Abilene Reporter News, April 13, 1938 : Front Page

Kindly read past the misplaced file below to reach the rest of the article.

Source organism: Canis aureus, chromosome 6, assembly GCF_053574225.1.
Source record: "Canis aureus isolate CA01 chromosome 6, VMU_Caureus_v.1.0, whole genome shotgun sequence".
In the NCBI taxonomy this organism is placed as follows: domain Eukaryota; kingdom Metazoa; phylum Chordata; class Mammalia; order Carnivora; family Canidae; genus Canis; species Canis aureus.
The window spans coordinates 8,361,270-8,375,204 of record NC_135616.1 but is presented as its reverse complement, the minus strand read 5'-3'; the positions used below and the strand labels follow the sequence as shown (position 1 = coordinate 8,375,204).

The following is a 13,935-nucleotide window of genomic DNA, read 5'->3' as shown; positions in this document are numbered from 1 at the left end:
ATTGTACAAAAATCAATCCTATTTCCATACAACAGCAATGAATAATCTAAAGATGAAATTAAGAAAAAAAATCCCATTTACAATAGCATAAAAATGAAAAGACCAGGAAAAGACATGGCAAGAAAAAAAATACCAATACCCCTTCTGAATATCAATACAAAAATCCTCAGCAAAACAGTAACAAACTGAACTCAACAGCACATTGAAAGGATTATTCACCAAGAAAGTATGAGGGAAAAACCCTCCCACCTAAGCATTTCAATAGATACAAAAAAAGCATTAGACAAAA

Publication: Abilene Reporter News April 13, 1938